A judge may encourage and seek to facilitate settlement but should not act in a manner that coerces any party into surrendering the right to have the controversy resolved by the courts.
Is the threat of a consultative examination coercive?  Is the statement that getting the claimant out to a consultative examination when the unending COVID-19 crisis ends coercive?   I submit that the choice of pay now or wait an indeterminate amount of time with an unknown variable is coercive.  We further the analysis with the last clause of the oath of office of every office other than the President and elected or appointed offices:
I will well and faithfully discharge the duties of the office on which I am about to enter.
 The oath of justices and judges is similar:
I will administer justice without respect to persons, and do equal right to the poor and to the rich, and that I will faithfully and impartially discharge and perform all the duties incumbent upon me ...
The authority of an ALJ includes taking appropriate measures necessary to enable him or her to discharge the duties of office.

The clear import of the duty of the ALJ is to pay the claims of people that meet the disability standard on the date that the ALJ believes is proven by the record and to deny benefits to people that have not met the burden of proof.  Pay every dime due and deny every dime not due.

In our case from yesterday, the ALJ was either not persuaded of disability as of February 1, 2020, or was using that date as a coercive lever to preclude resolution of the controversy as to the earlier date.  The February 1, 2020, date is an endorsement date, not a medically based onset date.  It is a coerced result.

That is the bottom line.  The ALJ either put someone on the disability rolls that did not belong there by stripping that person of to right to have the earlier period adjudicated, or the ALJ simply coerced the person into giving up rights to protect the government fisc or some other improper purpose.

When an ALJ suggests an amendment to the onset date or the termination of disability, that suggestion or offer should stand without precondition.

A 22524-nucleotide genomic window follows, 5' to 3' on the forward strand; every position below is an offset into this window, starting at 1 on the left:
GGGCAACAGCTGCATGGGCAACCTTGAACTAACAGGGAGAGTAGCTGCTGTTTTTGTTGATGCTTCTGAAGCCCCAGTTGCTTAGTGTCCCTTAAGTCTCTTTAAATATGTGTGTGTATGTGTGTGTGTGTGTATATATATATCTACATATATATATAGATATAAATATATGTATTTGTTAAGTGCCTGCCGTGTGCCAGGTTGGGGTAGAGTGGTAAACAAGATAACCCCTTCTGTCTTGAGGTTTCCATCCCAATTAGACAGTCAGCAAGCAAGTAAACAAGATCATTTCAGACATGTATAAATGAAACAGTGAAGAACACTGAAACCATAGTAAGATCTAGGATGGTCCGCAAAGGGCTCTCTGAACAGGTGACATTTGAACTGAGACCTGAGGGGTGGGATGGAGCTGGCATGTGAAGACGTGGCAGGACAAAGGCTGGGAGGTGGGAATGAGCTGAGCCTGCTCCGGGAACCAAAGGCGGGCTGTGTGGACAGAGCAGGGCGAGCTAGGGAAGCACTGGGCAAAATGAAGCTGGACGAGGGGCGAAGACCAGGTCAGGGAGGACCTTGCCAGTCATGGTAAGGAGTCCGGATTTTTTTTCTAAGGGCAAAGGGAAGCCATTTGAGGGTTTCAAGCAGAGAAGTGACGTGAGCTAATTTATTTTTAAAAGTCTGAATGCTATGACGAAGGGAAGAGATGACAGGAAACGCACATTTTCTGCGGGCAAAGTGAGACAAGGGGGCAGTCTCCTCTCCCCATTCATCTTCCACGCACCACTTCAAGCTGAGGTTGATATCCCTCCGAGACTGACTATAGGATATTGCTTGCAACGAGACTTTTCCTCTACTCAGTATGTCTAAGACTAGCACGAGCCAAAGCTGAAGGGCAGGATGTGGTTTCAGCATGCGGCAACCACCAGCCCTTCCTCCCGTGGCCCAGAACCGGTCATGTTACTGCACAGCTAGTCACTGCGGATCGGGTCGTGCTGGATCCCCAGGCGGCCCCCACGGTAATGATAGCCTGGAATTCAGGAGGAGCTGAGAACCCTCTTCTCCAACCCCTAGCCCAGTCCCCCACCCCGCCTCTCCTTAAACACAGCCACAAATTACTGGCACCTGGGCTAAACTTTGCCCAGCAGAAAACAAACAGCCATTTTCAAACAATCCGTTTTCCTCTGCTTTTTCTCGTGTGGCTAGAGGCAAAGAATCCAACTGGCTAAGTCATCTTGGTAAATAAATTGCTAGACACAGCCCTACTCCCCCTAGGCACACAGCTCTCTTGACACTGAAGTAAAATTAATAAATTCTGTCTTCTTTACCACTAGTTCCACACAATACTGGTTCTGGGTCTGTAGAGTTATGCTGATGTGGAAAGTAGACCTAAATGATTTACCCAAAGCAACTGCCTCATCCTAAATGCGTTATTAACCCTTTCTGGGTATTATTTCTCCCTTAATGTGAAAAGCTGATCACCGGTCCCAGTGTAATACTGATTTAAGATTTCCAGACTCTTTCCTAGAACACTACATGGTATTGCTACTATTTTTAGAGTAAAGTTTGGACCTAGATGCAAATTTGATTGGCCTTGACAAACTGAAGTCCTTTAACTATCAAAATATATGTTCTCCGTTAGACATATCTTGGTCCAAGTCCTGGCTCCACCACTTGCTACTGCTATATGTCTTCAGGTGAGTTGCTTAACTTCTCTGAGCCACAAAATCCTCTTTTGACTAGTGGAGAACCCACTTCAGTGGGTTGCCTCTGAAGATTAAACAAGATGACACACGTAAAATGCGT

I am prepared to find your client disabled as of February 1, 2020.  You may amend your onset date or I will prepare a partially favorable decision, leaving the exceptions and review rights intact.  What would your client like to do?  
That is the type of statement that complies with the oath of office and the judicial canons, used here by analogy.

_______________________________________________________

SUGGESTED CITATION:

Lawrence Rohlfing, Come on Down!  Let's Make a Deal!, California Social Security Attorney (April 16, 2020)
https://californiasocialsecurityattorney.blogspot.com/2020/04/come-on-down-lets-make-deal.html

Thursday, April 2, 2020

O*NET OnLine Will Migrate to the SOC 2018 in November 2020

New O*NET-SOC Taxonomy Transition Tools within O*NET Web Services

With the release of the O*NET 25.1 Database in November 2020, O*NET Web Services will transition to the O*NET-SOC 2019 taxonomy. This taxonomy, based on the 2018 SOC, introduces several changes to the occupations returned by our services. It includes 1,016 occupational titles, 923 of which represent O*NET data-level occupations. For more information on these changes, see the O*NET-SOC Taxonomy page at the O*NET Resource Center.
To help O*NET Web Services users with the upcoming taxonomy transition, Taxonomy Services are now available to enable developers to connect occupational data between existing systems based on the O*NET-SOC 2010 taxonomy, and the future O*NET-SOC 2019 taxonomy-based O*NET Web Services.
That's the announcement from the Department of Labor, Employment Training Administration (ETA). One big change comes in production workers, all other (51-9199).  This probably the most statistically abused group in terms of the number of DOT codes (1,590), the number of unskilled sedentary and light DOT codes (457), and the insidious use of equal distribution.  Part of that will go away in November.  Here is what is happening to SOC 51-9199 and its detailed occupation 51-9199.01 Recycling and Reclamation Workers:
51-9161.00 Computer Numerically Controlled Tool Operators
51-9162.00 Computer Numerically Controlled Tool Programmers
51-9199.00 Production Workers, All Other
53-7062.04 Recycling and Reclamation Workers
Some DOT codes, maybe, and a significant number of jobs will move to other O*NET/SOC codes.  Part of the gross data aggregation will go away.  Production workers, all other will get numerically smaller.  None of the unskilled sedentary and light DOT codes currently resident in production workers, all other fit the three new classifications.

Another statistical mess will get cleaned up.  Stock clerks and order fillers will consolidate four detailed occupations back into the single SOC code:
43-5081.01 Stock Clerks, Sales Floor
43-5081.02 Marking Clerks
43-5081.03 Stock Clerks- Stockroom, Warehouse, or Storage Yard
43-5081.04 Order Fillers, Wholesale and Retail Sales

Those four detailed occupations and the constituent 2 million jobs will all end up in Stockers and Order Fillers with a new numerical designation, but same name:
53-7065.00 Stockers and Order Fillers
We can expect the ORS will track the new changes.  Counting unskilled light stockers and order fillers will get easier because the data will designate light and unskilled jobs.  We will still have to put the numbers together.  My suspicion is that the number of light markers will go down significantly because the range of medium exertion includes constant lifting/carrying of 2 pounds or frequent lifting/carrying of 11 pounds in addition to the recognized occasional lifting/carrying of 21 pounds all to that maximum of seldom lifting/carrying of 50 pounds.

When the data arrives, you can expect to see it incorporated into OccuCollect and its heralded everything report.